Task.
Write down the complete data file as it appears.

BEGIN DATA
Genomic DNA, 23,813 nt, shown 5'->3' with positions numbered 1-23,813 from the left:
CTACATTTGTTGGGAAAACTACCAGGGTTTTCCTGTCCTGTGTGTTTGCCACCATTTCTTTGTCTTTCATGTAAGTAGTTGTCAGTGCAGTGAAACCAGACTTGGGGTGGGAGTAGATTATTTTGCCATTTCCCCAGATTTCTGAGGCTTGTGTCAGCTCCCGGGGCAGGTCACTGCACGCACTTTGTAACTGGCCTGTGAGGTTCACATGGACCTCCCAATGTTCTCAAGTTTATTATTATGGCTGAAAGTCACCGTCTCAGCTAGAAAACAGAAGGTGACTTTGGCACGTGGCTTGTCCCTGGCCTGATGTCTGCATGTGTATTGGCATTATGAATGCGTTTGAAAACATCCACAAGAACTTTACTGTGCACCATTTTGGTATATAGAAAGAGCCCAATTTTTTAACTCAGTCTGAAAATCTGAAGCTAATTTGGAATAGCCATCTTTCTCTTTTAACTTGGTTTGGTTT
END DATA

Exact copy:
Genomic DNA, 23,813 nt, shown 5'->3' with positions numbered 1-23,813 from the left:
CTACATTTGTTGGGAAAACTACCAGGGTTTTCCTGTCCTGTGTGTTTGCCACCATTTCTTTGTCTTTCATGTAAGTAGTTGTCAGTGCAGTGAAACCAGACTTGGGGTGGGAGTAGATTATTTTGCCATTTCCCCAGATTTCTGAGGCTTGTGTCAGCTCCCGGGGCAGGTCACTGCACGCACTTTGTAACTGGCCTGTGAGGTTCACATGGACCTCCCAATGTTCTCAAGTTTATTATTATGGCTGAAAGTCACCGTCTCAGCTAGAAAACAGAAGGTGACTTTGGCACGTGGCTTGTCCCTGGCCTGATGTCTGCATGTGTATTGGCATTATGAATGCGTTTGAAAACATCCACAAGAACTTTACTGTGCACCATTTTGGTATATAGAAAGAGCCCAATTTTTTAACTCAGTCTGAAAATCTGAAGCTAATTTGGAATAGCCATCTTTCTCTTTTAACTTGGTTTGGTTT